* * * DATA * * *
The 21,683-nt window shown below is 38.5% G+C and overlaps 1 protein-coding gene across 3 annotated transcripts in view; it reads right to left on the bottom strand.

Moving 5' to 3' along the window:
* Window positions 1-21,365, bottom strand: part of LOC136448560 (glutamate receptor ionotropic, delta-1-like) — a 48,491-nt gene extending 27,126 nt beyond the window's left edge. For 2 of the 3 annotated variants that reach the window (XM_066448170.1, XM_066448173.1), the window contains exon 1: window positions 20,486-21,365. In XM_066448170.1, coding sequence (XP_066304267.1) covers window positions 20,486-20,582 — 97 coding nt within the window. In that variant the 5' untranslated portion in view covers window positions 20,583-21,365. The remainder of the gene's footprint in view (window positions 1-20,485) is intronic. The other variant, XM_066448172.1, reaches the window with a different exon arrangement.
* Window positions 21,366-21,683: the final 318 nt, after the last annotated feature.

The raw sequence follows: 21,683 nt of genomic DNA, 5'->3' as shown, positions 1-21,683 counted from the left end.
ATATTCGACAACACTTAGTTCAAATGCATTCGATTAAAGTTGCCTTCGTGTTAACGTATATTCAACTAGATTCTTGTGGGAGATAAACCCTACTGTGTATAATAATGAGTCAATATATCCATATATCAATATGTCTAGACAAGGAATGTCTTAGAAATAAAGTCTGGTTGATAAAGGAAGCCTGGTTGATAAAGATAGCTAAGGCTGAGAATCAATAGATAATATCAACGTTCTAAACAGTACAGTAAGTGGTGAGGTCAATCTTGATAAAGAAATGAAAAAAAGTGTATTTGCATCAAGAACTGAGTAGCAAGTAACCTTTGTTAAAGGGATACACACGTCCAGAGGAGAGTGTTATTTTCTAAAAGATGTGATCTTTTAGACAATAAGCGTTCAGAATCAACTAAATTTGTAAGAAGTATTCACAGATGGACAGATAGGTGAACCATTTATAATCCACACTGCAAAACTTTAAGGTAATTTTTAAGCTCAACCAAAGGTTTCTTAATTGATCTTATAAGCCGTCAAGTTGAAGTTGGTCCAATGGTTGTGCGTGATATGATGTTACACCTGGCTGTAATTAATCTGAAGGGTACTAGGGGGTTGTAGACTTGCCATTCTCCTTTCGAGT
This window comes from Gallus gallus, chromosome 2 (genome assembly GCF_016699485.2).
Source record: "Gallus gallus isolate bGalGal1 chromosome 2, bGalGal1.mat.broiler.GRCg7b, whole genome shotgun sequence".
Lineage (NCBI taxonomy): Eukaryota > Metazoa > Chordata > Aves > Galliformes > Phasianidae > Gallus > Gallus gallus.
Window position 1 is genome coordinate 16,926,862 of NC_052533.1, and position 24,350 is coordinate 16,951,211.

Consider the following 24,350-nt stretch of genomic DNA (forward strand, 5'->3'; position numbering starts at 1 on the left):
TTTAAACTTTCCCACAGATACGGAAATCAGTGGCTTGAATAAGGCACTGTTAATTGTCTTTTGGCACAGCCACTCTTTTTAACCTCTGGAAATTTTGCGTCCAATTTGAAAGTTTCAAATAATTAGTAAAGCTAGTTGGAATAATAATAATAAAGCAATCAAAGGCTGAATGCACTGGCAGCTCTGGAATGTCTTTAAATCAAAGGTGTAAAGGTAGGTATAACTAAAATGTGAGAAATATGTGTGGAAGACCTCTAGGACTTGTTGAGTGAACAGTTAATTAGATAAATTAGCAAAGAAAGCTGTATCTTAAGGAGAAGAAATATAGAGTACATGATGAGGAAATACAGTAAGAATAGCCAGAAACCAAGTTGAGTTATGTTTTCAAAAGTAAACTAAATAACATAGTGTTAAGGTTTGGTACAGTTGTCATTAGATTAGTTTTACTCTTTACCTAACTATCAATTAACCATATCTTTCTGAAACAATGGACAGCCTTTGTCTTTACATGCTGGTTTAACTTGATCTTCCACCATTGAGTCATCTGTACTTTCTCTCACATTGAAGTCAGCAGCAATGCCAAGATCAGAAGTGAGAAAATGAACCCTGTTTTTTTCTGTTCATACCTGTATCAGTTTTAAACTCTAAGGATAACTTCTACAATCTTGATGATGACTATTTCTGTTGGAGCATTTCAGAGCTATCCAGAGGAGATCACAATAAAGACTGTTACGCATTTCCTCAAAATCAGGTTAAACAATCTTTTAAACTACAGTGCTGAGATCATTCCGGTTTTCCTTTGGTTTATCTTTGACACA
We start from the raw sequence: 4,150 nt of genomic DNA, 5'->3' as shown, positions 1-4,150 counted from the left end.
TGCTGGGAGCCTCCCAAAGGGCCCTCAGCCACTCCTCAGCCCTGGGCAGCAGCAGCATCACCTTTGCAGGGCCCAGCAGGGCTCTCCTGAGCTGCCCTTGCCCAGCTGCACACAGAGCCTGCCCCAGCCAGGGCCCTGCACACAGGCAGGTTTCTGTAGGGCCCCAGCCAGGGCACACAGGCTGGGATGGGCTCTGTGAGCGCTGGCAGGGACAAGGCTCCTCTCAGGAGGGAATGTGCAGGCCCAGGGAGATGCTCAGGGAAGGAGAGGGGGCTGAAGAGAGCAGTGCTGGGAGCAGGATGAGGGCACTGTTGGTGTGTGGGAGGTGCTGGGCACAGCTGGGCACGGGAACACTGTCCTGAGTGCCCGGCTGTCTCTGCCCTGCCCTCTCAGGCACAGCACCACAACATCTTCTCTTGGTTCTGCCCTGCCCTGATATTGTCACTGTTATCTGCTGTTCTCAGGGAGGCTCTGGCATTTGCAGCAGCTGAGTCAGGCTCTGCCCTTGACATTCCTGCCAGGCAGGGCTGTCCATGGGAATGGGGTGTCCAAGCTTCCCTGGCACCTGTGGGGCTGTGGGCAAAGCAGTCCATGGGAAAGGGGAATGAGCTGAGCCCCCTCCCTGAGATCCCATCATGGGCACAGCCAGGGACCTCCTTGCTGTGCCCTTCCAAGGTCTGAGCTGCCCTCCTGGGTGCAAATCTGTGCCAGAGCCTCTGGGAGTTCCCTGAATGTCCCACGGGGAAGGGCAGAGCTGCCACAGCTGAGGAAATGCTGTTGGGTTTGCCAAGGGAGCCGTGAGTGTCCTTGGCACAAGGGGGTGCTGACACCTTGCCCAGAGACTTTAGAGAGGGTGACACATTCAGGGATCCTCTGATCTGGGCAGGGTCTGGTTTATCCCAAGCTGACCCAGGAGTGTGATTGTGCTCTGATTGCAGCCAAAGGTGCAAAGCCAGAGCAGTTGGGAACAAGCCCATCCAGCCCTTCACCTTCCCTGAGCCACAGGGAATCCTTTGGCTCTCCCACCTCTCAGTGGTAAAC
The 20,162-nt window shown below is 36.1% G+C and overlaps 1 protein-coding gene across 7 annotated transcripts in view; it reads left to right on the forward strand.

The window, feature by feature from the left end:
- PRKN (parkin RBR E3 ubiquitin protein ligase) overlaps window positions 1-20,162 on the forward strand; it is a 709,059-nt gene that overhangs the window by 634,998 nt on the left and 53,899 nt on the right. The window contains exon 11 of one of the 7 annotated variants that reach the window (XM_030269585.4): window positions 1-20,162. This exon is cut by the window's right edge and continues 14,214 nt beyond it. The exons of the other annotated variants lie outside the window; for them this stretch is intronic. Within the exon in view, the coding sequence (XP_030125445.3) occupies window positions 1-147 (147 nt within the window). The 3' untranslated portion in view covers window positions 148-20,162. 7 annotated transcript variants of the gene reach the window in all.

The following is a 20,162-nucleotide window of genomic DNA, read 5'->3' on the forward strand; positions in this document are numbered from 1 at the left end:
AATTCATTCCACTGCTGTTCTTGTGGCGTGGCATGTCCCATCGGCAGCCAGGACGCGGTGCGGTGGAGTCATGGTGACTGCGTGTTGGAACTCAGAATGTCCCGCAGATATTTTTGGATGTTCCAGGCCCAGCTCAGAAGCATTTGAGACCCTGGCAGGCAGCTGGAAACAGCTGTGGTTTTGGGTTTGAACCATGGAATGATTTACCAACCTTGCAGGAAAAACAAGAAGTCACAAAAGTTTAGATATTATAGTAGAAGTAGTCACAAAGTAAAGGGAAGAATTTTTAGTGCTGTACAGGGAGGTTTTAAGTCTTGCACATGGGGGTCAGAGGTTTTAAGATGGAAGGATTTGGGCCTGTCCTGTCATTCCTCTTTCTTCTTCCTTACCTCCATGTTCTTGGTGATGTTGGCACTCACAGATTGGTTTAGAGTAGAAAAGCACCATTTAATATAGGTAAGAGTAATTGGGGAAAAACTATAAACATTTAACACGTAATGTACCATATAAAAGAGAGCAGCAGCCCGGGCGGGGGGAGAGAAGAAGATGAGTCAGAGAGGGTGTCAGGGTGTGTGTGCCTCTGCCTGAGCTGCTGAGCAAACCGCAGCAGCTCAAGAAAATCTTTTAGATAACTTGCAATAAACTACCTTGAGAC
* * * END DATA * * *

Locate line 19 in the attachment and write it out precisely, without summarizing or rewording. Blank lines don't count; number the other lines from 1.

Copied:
AATTCATTCCACTGCTGTTCTTGTGGCGTGGCATGTCCCATCGGCAGCCAGGACGCGGTGCGGTGGAGTCATGGTGACTGCGTGTTGGAACTCAGAATGTCCCGCAGATATTTTTGGATGTTCCAGGCCCAGCTCAGAAGCATTTGAGACCCTGGCAGGCAGCTGGAAACAGCTGTGGTTTTGGGTTTGAACCATGGAATGATTTACCAACCTTGCAGGAAAAACAAGAAGTCACAAAAGTTTAGATATTATAGTAGAAGTAGTCACAAAGTAAAGGGAAGAATTTTTAGTGCTGTACAGGGAGGTTTTAAGTCTTGCACATGGGGGTCAGAGGTTTTAAGATGGAAGGATTTGGGCCTGTCCTGTCATTCCTCTTTCTTCTTCCTTACCTCCATGTTCTTGGTGATGTTGGCACTCACAGATTGGTTTAGAGTAGAAAAGCACCATTTAATATAGGTAAGAGTAATTGGGGAAAAACTATAAACATTTAACACGTAATGTACCATATAAAAGAGAGCAGCAGCCCGGGCGGGGGGAGAGAAGAAGATGAGTCAGAGAGGGTGTCAGGGTGTGTGTGCCTCTGCCTGAGCTGCTGAGCAAACCGCAGCAGCTCAAGAAAATCTTTTAGATAACTTGCAATAAACTACCTTGAGAC